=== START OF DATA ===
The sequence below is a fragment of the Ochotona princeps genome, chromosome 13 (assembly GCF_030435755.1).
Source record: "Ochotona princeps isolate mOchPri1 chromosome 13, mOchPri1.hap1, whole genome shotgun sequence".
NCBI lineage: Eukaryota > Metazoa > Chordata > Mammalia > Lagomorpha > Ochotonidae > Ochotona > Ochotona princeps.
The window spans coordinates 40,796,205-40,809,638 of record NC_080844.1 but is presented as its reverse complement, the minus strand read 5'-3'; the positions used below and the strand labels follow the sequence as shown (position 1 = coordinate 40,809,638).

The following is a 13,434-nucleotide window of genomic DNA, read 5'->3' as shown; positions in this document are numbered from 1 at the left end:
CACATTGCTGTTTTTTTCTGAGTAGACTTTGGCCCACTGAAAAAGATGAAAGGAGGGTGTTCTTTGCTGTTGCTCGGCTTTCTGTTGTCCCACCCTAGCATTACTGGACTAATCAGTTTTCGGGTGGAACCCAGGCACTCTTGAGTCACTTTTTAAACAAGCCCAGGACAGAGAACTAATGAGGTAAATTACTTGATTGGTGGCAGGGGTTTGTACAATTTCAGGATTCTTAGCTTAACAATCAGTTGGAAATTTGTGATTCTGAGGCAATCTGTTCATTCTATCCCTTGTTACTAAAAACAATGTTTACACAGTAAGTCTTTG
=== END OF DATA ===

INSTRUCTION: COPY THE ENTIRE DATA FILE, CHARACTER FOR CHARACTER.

The sequence below is a fragment of the Ochotona princeps genome, chromosome 13 (assembly GCF_030435755.1).
Source record: "Ochotona princeps isolate mOchPri1 chromosome 13, mOchPri1.hap1, whole genome shotgun sequence".
NCBI lineage: Eukaryota > Metazoa > Chordata > Mammalia > Lagomorpha > Ochotonidae > Ochotona > Ochotona princeps.
The window spans coordinates 40,796,205-40,809,638 of record NC_080844.1 but is presented as its reverse complement, the minus strand read 5'-3'; the positions used below and the strand labels follow the sequence as shown (position 1 = coordinate 40,809,638).

The following is a 13,434-nucleotide window of genomic DNA, read 5'->3' as shown; positions in this document are numbered from 1 at the left end:
CACATTGCTGTTTTTTTCTGAGTAGACTTTGGCCCACTGAAAAAGATGAAAGGAGGGTGTTCTTTGCTGTTGCTCGGCTTTCTGTTGTCCCACCCTAGCATTACTGGACTAATCAGTTTTCGGGTGGAACCCAGGCACTCTTGAGTCACTTTTTAAACAAGCCCAGGACAGAGAACTAATGAGGTAAATTACTTGATTGGTGGCAGGGGTTTGTACAATTTCAGGATTCTTAGCTTAACAATCAGTTGGAAATTTGTGATTCTGAGGCAATCTGTTCATTCTATCCCTTGTTACTAAAAACAATGTTTACACAGTAAGTCTTTG